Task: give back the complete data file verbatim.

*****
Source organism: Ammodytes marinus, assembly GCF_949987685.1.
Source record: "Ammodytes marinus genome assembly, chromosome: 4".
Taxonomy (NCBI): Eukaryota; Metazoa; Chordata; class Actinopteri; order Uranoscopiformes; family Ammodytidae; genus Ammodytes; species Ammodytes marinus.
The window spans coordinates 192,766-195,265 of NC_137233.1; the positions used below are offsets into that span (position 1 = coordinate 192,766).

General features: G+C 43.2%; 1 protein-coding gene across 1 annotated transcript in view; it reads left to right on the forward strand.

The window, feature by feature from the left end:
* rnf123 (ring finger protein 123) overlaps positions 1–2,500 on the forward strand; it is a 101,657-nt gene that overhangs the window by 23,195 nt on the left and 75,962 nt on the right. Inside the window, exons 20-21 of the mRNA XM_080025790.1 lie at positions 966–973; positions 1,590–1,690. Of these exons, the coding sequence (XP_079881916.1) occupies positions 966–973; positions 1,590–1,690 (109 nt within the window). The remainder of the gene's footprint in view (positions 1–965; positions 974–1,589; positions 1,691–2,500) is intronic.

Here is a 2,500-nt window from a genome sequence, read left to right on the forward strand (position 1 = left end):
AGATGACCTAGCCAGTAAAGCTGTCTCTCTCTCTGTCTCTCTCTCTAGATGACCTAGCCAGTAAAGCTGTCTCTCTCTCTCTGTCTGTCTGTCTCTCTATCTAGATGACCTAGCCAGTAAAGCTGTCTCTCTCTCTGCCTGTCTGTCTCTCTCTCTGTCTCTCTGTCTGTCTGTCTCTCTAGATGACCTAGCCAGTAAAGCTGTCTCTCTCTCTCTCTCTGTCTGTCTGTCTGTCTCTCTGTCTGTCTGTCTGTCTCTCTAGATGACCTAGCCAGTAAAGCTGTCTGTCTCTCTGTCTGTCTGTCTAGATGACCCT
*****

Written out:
Source organism: Ammodytes marinus, assembly GCF_949987685.1.
Source record: "Ammodytes marinus genome assembly, chromosome: 4".
Taxonomy (NCBI): Eukaryota; Metazoa; Chordata; class Actinopteri; order Uranoscopiformes; family Ammodytidae; genus Ammodytes; species Ammodytes marinus.
The window spans coordinates 192,766-195,265 of NC_137233.1; the positions used below are offsets into that span (position 1 = coordinate 192,766).

General features: G+C 43.2%; 1 protein-coding gene across 1 annotated transcript in view; it reads left to right on the forward strand.

The window, feature by feature from the left end:
* rnf123 (ring finger protein 123) overlaps positions 1–2,500 on the forward strand; it is a 101,657-nt gene that overhangs the window by 23,195 nt on the left and 75,962 nt on the right. Inside the window, exons 20-21 of the mRNA XM_080025790.1 lie at positions 966–973; positions 1,590–1,690. Of these exons, the coding sequence (XP_079881916.1) occupies positions 966–973; positions 1,590–1,690 (109 nt within the window). The remainder of the gene's footprint in view (positions 1–965; positions 974–1,589; positions 1,691–2,500) is intronic.

Here is a 2,500-nt window from a genome sequence, read left to right on the forward strand (position 1 = left end):
AGATGACCTAGCCAGTAAAGCTGTCTCTCTCTCTGTCTCTCTCTCTAGATGACCTAGCCAGTAAAGCTGTCTCTCTCTCTCTGTCTGTCTGTCTCTCTATCTAGATGACCTAGCCAGTAAAGCTGTCTCTCTCTCTGCCTGTCTGTCTCTCTCTCTGTCTCTCTGTCTGTCTGTCTCTCTAGATGACCTAGCCAGTAAAGCTGTCTCTCTCTCTCTCTCTGTCTGTCTGTCTGTCTCTCTGTCTGTCTGTCTGTCTCTCTAGATGACCTAGCCAGTAAAGCTGTCTGTCTCTCTGTCTGTCTGTCTAGATGACCCT